Nigel Farage and dog-whistle racism? What? Photo: Getty
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The dog-whistle racism in Nigel Farage's Independent column is OK because he likes cricket

"Rotherham is worse than a calypso".

This mole, although attempting all week to eject that frankly petrifying lyric, "We can trade with the world again/When Nigel is at Number 10" from its head, has spotted Part 97 of the Ukip calypso story in today's Independent.

In today's paper, Nigel Farage has a column, under the title "Another Voice" (as if he hadn't already made this nation petrified of anything he considers "the other") in which he mocks critics of the Ukip calypso, a song written, merrily sung, defended, than apologetically withdrawn, by Radio 1 DJ Mike Read.

Expressing his disbelief that people feel offended by the song's nasty lyrics and mock-Carribean accent, he wrote:

If you were to play the Ukip Calypso song to me now and say, "Mr Farage. . . knowing what you now know, would you still endorse the track?" I'd say yes. Because it brought a lot of people a smile, and it was released with the best of intentions.

I wonder if, given hindsight, the same people who took the decisions which led to the calamity in Rotherham could say the same thing.

To suggest that people can't be concerned with TWO THINGS at the same time is ridiculous and lazy, but the worst part is that he could have chosen any harrowing news event, perhaps more recent and topical, but opted for Rotherham.

This is dog-whistle politics at its most crass; he chose to bring up a tragic story, which his party shamelessly exploited during its Heywood and Middleton by-election campaign by blaming Labour's "reluctance" to address immigration for child abuse perpetrated by those of predominantly Asian origin.

Pretty low.

The bigger question is why would the Independent run such a piece? It's not just an online rant either; it appears in the paper copy. Here it is:


The editor, Amol Rajan, defended his decision to give Farage a column back in 2013. It’s about “diversity of opinion”, he said. And also that it’s fine because the Ukip leader enjoys cricket:

Mr Farage . . . is a cricket nut, and the more of them in our pages the better, frankly.

I'm a mole, innit.

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Geoffrey Howe dies, aged 88

Howe was Margaret Thatcher's longest serving Cabinet minister – and the man credited with precipitating her downfall.

The former Conservative chancellor Lord Howe, a key figure in the Thatcher government, has died of a suspected heart attack, his family has said. He was 88.

Geoffrey Howe was the longest-serving member of Margaret Thatcher's Cabinet, playing a key role in both her government and her downfall. Born in Port Talbot in 1926, he began his career as a lawyer, and was first elected to parliament in 1964, but lost his seat just 18 months later.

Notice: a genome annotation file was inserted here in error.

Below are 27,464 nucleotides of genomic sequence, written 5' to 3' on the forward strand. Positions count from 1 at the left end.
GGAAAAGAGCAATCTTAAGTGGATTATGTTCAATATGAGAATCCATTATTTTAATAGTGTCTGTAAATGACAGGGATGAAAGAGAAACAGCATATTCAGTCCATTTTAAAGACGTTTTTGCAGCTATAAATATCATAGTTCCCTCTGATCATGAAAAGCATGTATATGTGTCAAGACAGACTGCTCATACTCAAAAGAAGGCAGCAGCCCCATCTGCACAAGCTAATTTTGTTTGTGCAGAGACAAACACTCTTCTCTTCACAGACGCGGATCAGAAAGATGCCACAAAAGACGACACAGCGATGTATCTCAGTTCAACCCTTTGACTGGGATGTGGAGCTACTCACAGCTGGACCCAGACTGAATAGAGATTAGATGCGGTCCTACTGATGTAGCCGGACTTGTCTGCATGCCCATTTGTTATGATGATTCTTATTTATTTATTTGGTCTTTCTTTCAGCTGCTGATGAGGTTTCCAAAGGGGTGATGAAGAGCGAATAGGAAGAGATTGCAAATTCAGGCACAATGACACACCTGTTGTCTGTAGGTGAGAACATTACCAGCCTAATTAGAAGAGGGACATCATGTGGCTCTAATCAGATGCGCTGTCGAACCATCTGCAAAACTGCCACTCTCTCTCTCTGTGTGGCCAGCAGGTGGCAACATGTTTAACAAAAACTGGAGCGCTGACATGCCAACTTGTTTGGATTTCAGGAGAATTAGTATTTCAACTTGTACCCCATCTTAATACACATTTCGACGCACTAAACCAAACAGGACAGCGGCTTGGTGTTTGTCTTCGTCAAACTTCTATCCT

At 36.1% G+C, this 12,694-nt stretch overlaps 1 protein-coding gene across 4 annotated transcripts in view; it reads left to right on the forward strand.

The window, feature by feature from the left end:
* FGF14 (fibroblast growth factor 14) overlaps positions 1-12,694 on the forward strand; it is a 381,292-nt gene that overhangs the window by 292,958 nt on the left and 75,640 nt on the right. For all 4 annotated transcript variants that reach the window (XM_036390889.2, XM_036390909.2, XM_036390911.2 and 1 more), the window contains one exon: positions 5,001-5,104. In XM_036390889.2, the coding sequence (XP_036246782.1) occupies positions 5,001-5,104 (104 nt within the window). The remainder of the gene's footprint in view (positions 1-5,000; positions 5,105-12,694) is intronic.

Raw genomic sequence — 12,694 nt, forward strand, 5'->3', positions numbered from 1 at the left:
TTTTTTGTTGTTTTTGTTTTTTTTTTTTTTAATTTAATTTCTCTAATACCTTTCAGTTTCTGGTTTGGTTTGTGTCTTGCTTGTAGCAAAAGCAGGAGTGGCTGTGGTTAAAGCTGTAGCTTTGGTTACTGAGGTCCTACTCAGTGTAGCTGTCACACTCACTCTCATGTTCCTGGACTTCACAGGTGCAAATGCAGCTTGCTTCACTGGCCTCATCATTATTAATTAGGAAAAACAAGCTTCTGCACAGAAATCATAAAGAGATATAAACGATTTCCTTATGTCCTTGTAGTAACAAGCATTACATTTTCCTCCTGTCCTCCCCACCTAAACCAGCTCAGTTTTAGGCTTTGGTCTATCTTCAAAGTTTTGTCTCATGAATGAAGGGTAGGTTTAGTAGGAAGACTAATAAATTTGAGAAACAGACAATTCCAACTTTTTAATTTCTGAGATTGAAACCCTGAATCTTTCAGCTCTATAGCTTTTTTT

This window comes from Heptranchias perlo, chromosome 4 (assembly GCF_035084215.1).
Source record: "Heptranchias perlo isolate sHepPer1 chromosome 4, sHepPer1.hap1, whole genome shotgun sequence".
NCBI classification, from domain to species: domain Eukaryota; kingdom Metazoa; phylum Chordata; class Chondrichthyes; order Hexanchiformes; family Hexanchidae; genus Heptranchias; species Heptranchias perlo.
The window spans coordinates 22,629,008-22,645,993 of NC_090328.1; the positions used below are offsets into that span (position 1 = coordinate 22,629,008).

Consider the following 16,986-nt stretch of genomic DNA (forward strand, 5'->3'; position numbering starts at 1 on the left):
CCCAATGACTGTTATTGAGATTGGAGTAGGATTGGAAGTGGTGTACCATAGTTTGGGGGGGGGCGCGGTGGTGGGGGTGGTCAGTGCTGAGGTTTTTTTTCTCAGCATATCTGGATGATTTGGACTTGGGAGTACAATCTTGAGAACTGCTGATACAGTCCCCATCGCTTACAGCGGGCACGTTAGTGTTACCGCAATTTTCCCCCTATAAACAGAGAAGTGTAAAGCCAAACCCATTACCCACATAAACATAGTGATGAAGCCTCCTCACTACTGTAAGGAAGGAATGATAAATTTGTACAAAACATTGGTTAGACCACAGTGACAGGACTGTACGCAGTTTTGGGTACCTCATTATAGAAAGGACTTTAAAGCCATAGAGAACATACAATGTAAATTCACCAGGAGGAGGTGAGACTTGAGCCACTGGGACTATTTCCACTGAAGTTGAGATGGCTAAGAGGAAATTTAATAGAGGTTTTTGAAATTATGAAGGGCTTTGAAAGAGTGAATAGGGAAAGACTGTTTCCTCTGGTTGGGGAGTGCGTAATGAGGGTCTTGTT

Returning as MP for Reigate in the Conservative election victory of 1970, he served in the government of Edward Heath, first as Solicitor General for England & Wales, then as a Minister of State for Trade. When Margaret Thatcher became opposition leader in 1975, she named Howe as her shadow chancellor.

He retained this brief when the party returned to government in 1979. In the controversial budget of 1981, he outlined a radical monetarist programme, abandoning then-mainstream economic thinking by attempting to rapidly tackle the deficit at a time of recession and unemployment. Following the 1983 election, he was appointed as foreign secretary, in which post he negotiated the return of Hong Kong to China.

In 1989, Thatcher demoted Howe to the position of leader of the house and deputy prime minister. And on 1 November 1990, following disagreements over Britain's relationship with Europe, he resigned from the Cabinet altogether. 

Twelve days later, in a powerful speech explaining his resignation, he attacked the prime minister's attitude to Brussels, and called on his former colleagues to "consider their own response to the tragic conflict of loyalties with which I have myself wrestled for perhaps too long".

Labour Chancellor Denis Healey once described an attack from Howe as "like being savaged by a dead sheep" - but his resignation speech is widely credited for triggering the process that led to Thatcher's downfall. Nine days later, her premiership was over.

Howe retired from the Commons in 1992, and was made a life peer as Baron Howe of Aberavon. He later said that his resignation speech "was not intended as a challenge, it was intended as a way of summarising the importance of Europe". 

Nonetheless, he added: "I am sure that, without [Thatcher's] resignation, we would not have won the 1992 election... If there had been a Labour government from 1992 onwards, New Labour would never have been born."

Jonn Elledge is the editor of the New Statesman's sister site CityMetric. He is on Twitter, far too much, as @JonnElledge.